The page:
The Things People Say!
Posted by Lesley Greenwood on September 24, 2020
“MS? Ooh, that’s terrible, that is! You’ll end up like a jelly on the floor with that!”
So declared a woman I worked with many years ago, upon hearing the reason for my newly-acquired unsteady gait. These days I’d have simply enquired, “Which flavour?” and confused her completely because her intellect was, like her diplomatic skills, not exactly sharp, but as a 20-year-old struggling every day to still walk into the office with a modicum of dignity, I was flummoxed.
I hadn’t as yet developed the crispy coating I have, over the years, learned to cover myself with to protect me from such ‘slings and arrows.’ I recall not knowing how I was expected to respond to such thoughtlessness but then decided to just brush it off because, although I’d read all the blurb regarding my condition and seen all the doom-and-gloom adverts detailing how bad it could get (because how else is a charity to get folks to cough up their hard-earned cash without a bit of good, old-fashioned emotional blackmail?) I chose not to dwell on it because that would never be me, right?
I still don’t see myself as anything other than just me, an ordinary person. Sure I require a serious amount of equipment and help to enable me to function every day, but is the person who pops on a pair of glasses to see the television more clearly, or hops onto a train or into their car every day because they work 20 miles away, lessened by the fact they require these ‘tools’ to help them function? Of course they aren’t. Are they labelled by society as different because of it? Absolutely not and yet, for those of us who are differently-abled, this is often the case. Society labels us as different and to be either pitied or feared and that’s how we are often portrayed.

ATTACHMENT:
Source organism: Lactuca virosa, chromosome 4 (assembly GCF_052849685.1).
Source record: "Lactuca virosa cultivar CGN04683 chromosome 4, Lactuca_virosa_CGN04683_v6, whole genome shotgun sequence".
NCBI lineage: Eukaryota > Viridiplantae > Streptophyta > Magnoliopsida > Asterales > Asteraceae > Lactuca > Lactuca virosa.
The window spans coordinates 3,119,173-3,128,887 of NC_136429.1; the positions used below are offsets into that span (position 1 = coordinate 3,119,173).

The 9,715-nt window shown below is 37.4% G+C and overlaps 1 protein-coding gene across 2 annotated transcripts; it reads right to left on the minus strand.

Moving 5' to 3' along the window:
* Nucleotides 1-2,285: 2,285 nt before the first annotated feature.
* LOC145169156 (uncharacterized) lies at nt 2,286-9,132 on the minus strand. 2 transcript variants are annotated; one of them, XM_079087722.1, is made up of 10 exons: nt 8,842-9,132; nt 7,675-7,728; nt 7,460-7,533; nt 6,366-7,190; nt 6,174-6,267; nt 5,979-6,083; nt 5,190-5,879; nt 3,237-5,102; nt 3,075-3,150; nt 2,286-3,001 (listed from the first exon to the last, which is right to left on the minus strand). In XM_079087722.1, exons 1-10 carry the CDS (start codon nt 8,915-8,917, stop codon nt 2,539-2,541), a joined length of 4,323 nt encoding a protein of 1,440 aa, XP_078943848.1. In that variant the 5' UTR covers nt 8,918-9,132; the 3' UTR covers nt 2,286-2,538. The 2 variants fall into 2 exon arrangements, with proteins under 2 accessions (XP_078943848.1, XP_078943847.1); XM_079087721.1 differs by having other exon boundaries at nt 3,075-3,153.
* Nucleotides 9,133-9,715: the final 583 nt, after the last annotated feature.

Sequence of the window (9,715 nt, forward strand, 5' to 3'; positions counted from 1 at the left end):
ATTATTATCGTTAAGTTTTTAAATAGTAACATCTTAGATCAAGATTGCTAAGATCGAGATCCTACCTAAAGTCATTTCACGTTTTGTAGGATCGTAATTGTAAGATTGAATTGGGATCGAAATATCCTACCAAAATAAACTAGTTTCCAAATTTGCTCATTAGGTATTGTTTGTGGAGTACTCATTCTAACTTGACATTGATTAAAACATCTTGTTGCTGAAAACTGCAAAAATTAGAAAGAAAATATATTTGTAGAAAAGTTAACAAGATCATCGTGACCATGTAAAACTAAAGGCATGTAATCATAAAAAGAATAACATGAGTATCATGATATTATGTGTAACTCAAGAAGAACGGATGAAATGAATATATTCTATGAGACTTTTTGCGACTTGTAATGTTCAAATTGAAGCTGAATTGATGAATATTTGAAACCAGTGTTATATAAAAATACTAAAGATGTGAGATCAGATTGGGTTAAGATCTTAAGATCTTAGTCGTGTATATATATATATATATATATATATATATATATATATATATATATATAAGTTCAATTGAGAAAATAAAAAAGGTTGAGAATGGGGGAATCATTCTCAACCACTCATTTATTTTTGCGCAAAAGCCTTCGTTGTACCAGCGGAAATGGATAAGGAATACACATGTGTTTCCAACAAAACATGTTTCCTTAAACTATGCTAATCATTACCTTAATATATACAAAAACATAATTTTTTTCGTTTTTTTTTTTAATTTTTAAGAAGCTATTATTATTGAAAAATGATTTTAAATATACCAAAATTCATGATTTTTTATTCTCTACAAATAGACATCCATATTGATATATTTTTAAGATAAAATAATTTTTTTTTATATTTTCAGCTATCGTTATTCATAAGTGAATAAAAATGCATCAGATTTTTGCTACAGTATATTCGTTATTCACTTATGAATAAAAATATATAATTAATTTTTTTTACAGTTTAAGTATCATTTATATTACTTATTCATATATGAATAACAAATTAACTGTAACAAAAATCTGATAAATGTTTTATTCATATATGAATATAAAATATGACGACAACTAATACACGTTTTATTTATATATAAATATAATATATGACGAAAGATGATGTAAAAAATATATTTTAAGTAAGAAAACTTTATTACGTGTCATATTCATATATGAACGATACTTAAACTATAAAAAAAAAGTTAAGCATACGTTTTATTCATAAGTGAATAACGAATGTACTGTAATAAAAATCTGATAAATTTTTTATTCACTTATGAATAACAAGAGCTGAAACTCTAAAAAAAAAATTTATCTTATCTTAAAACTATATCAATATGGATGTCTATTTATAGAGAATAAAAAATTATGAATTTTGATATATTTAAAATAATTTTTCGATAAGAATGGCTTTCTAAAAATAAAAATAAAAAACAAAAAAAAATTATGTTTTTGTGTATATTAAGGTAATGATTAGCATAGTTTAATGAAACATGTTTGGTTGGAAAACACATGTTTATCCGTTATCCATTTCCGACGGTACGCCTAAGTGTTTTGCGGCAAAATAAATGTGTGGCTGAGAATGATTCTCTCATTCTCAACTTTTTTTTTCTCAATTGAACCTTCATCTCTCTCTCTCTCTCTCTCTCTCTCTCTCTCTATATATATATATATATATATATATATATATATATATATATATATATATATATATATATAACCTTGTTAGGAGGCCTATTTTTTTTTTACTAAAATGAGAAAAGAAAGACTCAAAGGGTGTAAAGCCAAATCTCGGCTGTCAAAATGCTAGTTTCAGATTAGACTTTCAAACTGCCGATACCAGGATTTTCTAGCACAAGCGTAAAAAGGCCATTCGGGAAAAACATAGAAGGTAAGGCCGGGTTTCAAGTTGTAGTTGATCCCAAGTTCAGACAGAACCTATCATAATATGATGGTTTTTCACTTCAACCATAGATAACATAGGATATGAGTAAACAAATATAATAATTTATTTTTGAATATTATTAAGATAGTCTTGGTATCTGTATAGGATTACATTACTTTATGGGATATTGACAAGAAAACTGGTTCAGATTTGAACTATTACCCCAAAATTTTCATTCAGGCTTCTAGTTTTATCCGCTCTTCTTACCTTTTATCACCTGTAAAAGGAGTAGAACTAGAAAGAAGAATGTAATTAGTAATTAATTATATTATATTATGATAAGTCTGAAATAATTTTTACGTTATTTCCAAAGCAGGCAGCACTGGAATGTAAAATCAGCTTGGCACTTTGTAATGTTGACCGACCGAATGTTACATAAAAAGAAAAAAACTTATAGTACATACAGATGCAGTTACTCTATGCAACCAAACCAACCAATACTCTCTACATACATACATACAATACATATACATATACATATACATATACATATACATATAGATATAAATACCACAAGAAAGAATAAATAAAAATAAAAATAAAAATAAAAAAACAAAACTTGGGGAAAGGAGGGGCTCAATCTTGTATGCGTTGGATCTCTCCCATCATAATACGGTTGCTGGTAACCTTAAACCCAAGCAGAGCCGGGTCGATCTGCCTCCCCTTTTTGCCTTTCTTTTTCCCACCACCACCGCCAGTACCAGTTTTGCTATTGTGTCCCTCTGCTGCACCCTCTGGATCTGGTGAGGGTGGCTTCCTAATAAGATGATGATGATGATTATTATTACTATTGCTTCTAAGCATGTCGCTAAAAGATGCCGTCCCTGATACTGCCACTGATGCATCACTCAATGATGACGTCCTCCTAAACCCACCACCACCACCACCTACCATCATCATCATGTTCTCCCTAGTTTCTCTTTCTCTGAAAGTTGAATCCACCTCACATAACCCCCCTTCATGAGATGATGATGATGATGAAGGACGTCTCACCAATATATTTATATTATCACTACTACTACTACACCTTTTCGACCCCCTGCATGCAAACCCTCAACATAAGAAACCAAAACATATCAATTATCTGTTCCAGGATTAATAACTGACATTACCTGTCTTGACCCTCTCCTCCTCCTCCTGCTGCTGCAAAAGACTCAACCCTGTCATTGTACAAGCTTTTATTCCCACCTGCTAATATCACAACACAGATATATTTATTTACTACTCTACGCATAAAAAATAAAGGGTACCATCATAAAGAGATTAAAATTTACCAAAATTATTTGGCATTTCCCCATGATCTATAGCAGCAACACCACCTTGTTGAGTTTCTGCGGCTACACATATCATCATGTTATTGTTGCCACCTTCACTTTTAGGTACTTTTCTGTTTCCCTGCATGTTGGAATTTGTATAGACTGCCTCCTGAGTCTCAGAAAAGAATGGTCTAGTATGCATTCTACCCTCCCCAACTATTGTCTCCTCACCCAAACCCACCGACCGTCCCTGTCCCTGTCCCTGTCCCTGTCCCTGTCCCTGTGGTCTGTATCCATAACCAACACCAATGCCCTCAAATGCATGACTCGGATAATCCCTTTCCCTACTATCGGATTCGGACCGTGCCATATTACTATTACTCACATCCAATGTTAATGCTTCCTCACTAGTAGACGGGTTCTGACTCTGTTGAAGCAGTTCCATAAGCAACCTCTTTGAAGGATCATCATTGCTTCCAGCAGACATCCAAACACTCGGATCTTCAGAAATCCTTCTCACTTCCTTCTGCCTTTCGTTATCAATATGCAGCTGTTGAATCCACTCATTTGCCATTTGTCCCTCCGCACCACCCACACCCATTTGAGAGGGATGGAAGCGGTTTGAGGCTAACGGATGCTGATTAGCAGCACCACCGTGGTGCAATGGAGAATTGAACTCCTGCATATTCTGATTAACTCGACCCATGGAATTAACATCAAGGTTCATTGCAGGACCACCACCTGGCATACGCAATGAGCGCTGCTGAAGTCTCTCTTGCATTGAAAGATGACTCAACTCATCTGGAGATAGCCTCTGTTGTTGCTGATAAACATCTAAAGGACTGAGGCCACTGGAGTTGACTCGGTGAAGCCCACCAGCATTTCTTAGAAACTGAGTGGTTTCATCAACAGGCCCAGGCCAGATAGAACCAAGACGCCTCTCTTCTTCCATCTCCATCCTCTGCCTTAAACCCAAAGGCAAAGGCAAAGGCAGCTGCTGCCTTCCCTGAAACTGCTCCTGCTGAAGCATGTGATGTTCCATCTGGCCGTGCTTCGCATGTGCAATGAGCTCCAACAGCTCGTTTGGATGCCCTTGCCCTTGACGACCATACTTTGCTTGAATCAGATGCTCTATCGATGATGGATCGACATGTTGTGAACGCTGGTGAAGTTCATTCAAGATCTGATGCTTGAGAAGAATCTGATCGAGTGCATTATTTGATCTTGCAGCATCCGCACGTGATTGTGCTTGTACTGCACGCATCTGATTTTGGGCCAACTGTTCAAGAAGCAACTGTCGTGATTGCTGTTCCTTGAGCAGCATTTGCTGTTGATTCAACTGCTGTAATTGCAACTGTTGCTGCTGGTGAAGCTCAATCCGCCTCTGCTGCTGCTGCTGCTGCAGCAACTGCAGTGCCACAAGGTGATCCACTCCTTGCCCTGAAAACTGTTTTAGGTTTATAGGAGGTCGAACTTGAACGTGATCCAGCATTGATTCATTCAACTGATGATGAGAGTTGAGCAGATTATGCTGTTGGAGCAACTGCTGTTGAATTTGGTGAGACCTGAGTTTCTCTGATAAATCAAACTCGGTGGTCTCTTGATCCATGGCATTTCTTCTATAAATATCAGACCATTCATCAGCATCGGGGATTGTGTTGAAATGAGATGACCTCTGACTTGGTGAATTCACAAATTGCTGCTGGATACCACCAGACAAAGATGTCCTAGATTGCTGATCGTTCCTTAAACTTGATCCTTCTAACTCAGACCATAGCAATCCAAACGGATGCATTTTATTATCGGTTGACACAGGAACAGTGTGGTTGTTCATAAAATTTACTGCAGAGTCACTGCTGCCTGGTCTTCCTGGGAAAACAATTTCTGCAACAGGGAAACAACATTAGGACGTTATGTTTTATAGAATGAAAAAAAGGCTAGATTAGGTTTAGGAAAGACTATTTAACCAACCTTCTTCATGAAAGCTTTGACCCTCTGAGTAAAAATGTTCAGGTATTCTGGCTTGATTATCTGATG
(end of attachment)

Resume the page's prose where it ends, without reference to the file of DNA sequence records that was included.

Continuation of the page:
I recently came across this quote that the Scope Charity had made in 2014 that reinforced that thought. It said, “67% of the British Public feels uncomfortable talking to disabled people.” In truth this disabled diva has never found this, probably because I’m extremely gobby and refuse to be ignored! In fact I sometimes find that the opposite is true and that people’s natural filters – you know that innate sense that tells you what’s socially acceptable? – could often do with a little tweaking.
When my kids were younger they called me ‘an old man magnet’ because when I was out some octogenarian chap would invariably stop me and declare things like, “It’s terrible that a beautiful young woman like you should be in a wheelchair!” Now I’m aware that this was meant kindly and was a backhanded compliment, but I would find myself thinking would it somehow have been more acceptable to them if they’d thought I was plug-ugly? Would they have even stopped to speak to me? I mean where does it say that it’s actually ok for someone to be disabled if you, personally, don’t find them attractive? And who’s to say who’s beautiful or otherwise? Beauty, as they say, is in the eye of the beholder and whilst it’s flattering to be thought of as attractive, it was sad that, in their eyes, I was somehow diminished by my condition and they pitied me for it. They felt affronted that such a thing could happen and yet why not? Disability, like cancer or winning the lottery, is a quirk of Fate. Life turns on a sixpence and we all have a chance…